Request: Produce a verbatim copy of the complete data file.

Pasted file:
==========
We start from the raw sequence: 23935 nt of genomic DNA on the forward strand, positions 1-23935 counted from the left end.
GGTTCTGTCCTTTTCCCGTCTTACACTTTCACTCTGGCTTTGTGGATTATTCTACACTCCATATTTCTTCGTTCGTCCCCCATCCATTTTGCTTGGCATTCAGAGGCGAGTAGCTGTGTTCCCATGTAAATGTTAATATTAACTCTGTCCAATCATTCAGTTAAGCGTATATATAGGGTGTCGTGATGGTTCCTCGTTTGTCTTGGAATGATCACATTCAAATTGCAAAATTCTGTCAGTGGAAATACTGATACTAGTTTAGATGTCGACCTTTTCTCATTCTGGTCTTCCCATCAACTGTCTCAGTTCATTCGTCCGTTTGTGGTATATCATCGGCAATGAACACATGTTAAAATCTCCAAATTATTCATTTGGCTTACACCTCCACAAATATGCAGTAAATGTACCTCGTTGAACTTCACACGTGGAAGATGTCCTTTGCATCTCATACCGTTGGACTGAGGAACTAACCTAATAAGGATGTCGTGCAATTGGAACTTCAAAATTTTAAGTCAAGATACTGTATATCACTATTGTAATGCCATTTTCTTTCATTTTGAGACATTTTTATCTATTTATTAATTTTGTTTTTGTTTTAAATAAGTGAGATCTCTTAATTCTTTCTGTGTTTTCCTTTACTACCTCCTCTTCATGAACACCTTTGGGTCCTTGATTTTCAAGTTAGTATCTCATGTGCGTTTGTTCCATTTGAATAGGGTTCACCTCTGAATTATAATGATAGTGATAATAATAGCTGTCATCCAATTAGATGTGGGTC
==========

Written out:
We start from the raw sequence: 23935 nt of genomic DNA on the forward strand, positions 1-23935 counted from the left end.
GGTTCTGTCCTTTTCCCGTCTTACACTTTCACTCTGGCTTTGTGGATTATTCTACACTCCATATTTCTTCGTTCGTCCCCCATCCATTTTGCTTGGCATTCAGAGGCGAGTAGCTGTGTTCCCATGTAAATGTTAATATTAACTCTGTCCAATCATTCAGTTAAGCGTATATATAGGGTGTCGTGATGGTTCCTCGTTTGTCTTGGAATGATCACATTCAAATTGCAAAATTCTGTCAGTGGAAATACTGATACTAGTTTAGATGTCGACCTTTTCTCATTCTGGTCTTCCCATCAACTGTCTCAGTTCATTCGTCCGTTTGTGGTATATCATCGGCAATGAACACATGTTAAAATCTCCAAATTATTCATTTGGCTTACACCTCCACAAATATGCAGTAAATGTACCTCGTTGAACTTCACACGTGGAAGATGTCCTTTGCATCTCATACCGTTGGACTGAGGAACTAACCTAATAAGGATGTCGTGCAATTGGAACTTCAAAATTTTAAGTCAAGATACTGTATATCACTATTGTAATGCCATTTTCTTTCATTTTGAGACATTTTTATCTATTTATTAATTTTGTTTTTGTTTTAAATAAGTGAGATCTCTTAATTCTTTCTGTGTTTTCCTTTACTACCTCCTCTTCATGAACACCTTTGGGTCCTTGATTTTCAAGTTAGTATCTCATGTGCGTTTGTTCCATTTGAATAGGGTTCACCTCTGAATTATAATGATAGTGATAATAATAGCTGTCATCCAATTAGATGTGGGTC